Olen Steinhauer’s gripping global thriller is an insightful exercise in joining the dots

The Cairo Affair is a well-carpentered page-turner that surpasses its genre limitations – despite some small flaws.

Demonstrators celebrate the news of the resignation of Hosni Mubarak in Cairo in 2011. John Moore / Getty Images / April 2014
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On February 19, 2011, barely one week after Hosni Mubarak was forced out as president of Egypt, five exiled Libyan opposition leaders are apparently kidnapped, one by one. Two weeks later, a mid-­level US diplomat is murdered while dining with his wife in a Buda­pest restaurant.

Uncovering the connections between these disparate geopolitical events is the main plot line underpinning the unusual new thriller, The Cairo Affair, by the best-selling author Olen Steinhauer.

Clearly, this is the work of a pro. Not only is it a page-turner with constant twists and turns, it is also a well-written piece of literature, a cut above its genre. The characters are complex human beings far from the James Bond image.

The naive assumptions and uncertainty of the early days of the Arab Spring, lurking in the background, add extra depth. Before the Egyptian revolution, one CIA contractor laments, the experienced spies who tailed him were easier to predict than the new radicals, “awkward, fumbling rookies who knew the neighbourhood but wouldn’t know tradecraft if it slapped him in the face”. But surprisingly, this book stumbles at its own speciality. The story relies too heavily on motivations and obtuseness that are simply unbelievable, especially for career agents.

In the Libya-related plot line, a young Libyan-American CIA analyst named Jibril Aziz, convinced that the US is trying to manipulate the simmering opposition to Muammar Qaddafi, heads to the Middle East to find the missing activists. Meanwhile, just before he is killed, Emmett Kohl, the deputy US consul in Hungary, had accused his beautiful wife, Sophie, of having an affair with a CIA official who had worked with Emmett at the embassy in Cairo the prior year. Panicked, Sophie sneaks back into Egypt to try to find her husband’s murderer and cover up her own misdeeds. Those misdeeds are presumably related to a shameful episode during the Kohls’ honeymoon in Prague 20 years earlier, when they jauntily took a side trip to Serbia to “look at a war”.

Steinhauer – who has written eight previous novels and been a finalist for numerous awards – effectively uses literary techniques to subtly scatter his clues. His understated style is perfect for a thriller, where it’s important to have just the right number of hints, hidden with just the right amount of subtlety.

At the Budapest restaurant, for instance, Emmett asks Sophie if anyone knew about her extramarital affair. She thinks: “He was being petty now, as if it truly mattered whether or not someone knew of his bruised pride. But she could give him that. ‘No one,’ she lied. He nodded, but didn’t look relieved.”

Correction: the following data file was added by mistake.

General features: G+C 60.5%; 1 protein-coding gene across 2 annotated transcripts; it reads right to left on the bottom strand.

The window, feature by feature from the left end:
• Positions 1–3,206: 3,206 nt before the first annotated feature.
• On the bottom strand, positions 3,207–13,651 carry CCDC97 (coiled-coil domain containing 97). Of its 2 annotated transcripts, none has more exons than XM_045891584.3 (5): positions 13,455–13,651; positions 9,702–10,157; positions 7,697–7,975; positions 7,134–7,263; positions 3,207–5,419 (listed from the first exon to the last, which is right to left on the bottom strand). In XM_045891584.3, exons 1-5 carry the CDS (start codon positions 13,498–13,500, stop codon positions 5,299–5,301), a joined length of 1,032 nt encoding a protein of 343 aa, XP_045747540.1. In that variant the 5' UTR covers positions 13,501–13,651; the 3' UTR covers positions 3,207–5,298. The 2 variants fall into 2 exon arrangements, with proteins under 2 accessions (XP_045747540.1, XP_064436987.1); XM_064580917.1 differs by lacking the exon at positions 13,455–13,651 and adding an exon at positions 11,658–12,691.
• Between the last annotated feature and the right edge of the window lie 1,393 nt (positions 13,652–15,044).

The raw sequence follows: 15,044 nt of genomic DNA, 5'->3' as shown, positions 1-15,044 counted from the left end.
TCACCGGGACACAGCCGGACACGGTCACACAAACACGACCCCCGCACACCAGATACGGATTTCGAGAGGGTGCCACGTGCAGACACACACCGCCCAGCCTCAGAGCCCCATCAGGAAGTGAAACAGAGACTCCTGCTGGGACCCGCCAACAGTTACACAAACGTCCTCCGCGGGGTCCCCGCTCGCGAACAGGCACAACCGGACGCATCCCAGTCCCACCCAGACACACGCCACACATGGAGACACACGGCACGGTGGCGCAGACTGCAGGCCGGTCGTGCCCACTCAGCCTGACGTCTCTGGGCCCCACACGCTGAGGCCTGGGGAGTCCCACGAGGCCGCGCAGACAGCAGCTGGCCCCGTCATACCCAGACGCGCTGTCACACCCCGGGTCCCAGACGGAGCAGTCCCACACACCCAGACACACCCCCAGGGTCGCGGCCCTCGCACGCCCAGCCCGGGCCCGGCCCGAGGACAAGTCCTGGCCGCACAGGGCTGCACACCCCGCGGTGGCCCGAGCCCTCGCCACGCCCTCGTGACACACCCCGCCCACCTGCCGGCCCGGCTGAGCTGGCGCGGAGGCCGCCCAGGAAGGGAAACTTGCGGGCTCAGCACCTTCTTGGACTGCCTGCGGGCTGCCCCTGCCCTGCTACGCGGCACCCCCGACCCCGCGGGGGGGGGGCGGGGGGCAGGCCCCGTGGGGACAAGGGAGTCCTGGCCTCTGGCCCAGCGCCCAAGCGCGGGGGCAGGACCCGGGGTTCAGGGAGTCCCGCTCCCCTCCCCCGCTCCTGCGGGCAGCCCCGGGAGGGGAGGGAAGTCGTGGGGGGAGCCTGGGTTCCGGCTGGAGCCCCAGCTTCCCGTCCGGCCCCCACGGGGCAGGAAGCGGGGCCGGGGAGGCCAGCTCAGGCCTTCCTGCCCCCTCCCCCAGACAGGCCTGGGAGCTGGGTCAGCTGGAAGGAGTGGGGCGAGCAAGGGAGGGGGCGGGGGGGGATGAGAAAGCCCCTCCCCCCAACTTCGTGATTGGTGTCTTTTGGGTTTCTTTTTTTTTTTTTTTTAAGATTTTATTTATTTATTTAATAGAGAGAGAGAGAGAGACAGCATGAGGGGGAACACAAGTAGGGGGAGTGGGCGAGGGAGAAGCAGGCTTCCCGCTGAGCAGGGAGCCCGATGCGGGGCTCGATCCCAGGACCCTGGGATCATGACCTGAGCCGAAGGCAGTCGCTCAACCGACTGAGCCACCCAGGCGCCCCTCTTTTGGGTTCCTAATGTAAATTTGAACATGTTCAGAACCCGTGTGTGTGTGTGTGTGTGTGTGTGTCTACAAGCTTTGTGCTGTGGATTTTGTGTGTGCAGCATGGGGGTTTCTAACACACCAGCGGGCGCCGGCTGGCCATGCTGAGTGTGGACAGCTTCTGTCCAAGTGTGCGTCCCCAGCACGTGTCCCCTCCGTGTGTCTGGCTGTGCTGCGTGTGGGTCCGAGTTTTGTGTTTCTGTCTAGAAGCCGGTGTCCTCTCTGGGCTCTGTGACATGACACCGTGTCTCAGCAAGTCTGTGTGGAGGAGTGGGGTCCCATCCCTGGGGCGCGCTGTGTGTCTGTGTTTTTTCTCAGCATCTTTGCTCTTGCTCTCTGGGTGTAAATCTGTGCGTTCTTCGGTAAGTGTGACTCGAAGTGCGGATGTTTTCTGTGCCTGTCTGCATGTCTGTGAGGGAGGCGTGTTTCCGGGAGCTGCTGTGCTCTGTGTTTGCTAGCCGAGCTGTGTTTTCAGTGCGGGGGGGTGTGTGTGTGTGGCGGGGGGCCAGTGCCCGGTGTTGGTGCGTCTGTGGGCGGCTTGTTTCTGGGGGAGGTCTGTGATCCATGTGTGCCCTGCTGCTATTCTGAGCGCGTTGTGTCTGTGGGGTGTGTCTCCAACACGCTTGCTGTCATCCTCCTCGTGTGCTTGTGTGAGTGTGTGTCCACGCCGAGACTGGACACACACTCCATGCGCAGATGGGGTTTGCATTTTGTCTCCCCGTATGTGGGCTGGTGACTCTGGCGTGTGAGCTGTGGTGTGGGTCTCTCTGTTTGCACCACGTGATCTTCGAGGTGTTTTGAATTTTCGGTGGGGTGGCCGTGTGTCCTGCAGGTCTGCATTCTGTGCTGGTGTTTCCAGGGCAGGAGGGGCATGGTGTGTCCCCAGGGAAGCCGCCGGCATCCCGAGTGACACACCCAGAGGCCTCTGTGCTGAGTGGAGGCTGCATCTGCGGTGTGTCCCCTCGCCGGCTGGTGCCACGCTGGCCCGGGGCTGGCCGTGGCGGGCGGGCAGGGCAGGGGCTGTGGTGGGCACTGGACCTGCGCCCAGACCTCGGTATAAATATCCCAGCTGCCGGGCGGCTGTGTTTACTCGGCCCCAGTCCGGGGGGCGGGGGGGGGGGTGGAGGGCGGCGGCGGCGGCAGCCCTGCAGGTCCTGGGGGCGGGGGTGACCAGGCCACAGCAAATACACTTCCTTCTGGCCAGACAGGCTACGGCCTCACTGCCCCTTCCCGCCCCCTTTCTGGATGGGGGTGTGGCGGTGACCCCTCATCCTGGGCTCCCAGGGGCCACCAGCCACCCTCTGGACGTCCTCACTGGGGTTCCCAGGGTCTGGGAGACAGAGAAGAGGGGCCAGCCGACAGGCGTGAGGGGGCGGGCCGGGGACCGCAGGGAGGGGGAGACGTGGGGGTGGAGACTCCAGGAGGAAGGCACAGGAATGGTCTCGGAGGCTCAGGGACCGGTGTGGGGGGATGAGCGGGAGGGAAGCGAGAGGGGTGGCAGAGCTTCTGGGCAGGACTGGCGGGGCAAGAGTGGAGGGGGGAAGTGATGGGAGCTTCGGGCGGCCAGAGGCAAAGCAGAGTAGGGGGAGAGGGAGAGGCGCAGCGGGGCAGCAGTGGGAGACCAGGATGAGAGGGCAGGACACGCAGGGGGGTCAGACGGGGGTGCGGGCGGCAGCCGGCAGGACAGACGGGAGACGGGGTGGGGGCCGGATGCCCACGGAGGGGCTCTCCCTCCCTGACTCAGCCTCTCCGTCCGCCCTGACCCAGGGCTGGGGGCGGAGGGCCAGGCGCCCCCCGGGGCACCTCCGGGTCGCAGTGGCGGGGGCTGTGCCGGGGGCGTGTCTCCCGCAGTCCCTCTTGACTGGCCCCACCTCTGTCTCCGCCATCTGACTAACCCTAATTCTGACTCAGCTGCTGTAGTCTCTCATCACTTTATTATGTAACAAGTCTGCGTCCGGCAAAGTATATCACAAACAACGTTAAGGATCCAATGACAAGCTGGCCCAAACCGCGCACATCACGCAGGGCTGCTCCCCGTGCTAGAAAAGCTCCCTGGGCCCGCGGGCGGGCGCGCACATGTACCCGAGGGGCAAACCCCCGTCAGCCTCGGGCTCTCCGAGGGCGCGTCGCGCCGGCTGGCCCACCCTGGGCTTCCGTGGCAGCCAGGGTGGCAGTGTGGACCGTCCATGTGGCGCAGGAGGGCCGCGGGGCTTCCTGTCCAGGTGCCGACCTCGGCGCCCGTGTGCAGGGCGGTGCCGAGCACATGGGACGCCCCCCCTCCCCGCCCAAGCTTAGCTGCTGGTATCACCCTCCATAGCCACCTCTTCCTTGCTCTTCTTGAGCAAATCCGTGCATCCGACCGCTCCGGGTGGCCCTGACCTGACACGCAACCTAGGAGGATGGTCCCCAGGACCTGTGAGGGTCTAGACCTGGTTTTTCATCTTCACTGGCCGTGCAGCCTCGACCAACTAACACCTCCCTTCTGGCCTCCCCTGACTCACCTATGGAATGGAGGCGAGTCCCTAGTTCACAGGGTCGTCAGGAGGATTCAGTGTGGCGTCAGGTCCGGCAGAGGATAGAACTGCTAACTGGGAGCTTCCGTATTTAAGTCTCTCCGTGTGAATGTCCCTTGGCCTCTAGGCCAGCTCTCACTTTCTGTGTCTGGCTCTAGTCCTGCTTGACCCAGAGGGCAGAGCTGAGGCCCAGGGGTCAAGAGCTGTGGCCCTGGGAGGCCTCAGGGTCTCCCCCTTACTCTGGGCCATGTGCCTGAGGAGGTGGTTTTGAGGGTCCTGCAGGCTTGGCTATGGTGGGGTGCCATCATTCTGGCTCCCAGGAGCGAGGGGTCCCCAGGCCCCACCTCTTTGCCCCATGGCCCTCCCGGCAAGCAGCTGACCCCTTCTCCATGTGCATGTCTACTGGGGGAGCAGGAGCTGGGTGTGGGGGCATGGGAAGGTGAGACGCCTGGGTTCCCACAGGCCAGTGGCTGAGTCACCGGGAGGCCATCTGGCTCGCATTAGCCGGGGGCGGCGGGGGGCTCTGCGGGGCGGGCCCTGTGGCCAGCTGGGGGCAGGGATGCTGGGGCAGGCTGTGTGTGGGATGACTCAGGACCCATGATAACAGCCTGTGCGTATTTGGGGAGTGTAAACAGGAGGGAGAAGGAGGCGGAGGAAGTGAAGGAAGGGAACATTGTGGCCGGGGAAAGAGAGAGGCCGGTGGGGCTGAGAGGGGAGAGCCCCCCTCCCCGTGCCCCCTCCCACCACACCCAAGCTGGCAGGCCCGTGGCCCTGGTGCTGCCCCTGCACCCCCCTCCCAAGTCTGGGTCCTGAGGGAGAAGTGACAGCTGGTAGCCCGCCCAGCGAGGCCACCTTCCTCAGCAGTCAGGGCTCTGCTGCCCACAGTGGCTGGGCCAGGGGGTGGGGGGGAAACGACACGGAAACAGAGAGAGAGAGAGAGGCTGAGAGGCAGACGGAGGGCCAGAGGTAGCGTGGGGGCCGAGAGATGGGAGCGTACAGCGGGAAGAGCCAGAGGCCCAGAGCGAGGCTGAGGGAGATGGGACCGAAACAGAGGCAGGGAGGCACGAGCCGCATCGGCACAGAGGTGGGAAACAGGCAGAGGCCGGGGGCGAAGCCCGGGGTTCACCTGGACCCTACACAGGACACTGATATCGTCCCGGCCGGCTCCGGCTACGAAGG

Without saying so outright, Steinhauer has signalled that Sophie still cares enough about Emmett to spare his feelings, that her white lie won’t be enough for an immediate reconciliation and that her guilt hasn’t wiped out her ability to see his faults. At the same time, the author, like a magician, has waved a brightly coloured silk handkerchief that distracts from the real drama going on.

Similarly, Steinhauer needs only a few key phrases – “a scratched BMW” or a man’s “cheeks bristling with white hair” – to return repeatedly to the same scenes from different points of view, thus unrolling a complicated, multifaceted view of the story.

The spies and their colleagues have families, headaches and heart attacks, in addition to the mandatory cynicism. The CIA contractor, John Calhoun, is a no-nonsense black former Army sniper who also loves the poetry of T S Eliot, Wallace Stevens and William Carlos Williams. A dedicated Egyptian security official and his frumpy wife become second parents to Aziz, the Libyan-American CIA analyst.

But perhaps the characters are too well-drawn as people and not well enough conceived as spies.

Surely a seasoned security guard like Calhoun would be suspicious when the wife of an Egyptian opposition leader, who already speaks perfectly passable English, insists on meeting only Calhoun and no one else for extra language tutoring because, supposedly, she wants to be taught by an African-American. Yet he takes the job. Nearly every character seems to accept Aziz’s complicated scenario regarding the kidnappings without suggesting a much more obvious explanation.

Most crucially, the motivation behind a key element of the plot – why someone would pass secret files from the US embassy in Cairo to an Egyptian agent – is just too weak.

Despite these flaws, The Cairo Affair is an engrossing and well-written yarn with interesting insights into the current turmoil in the Middle East and the US role. Plus, the reader can feel smarter than the spies.

Fran Hawthorne is an award-winning US-based author and journalist who specialises in covering the intersection of business, finance and social policy.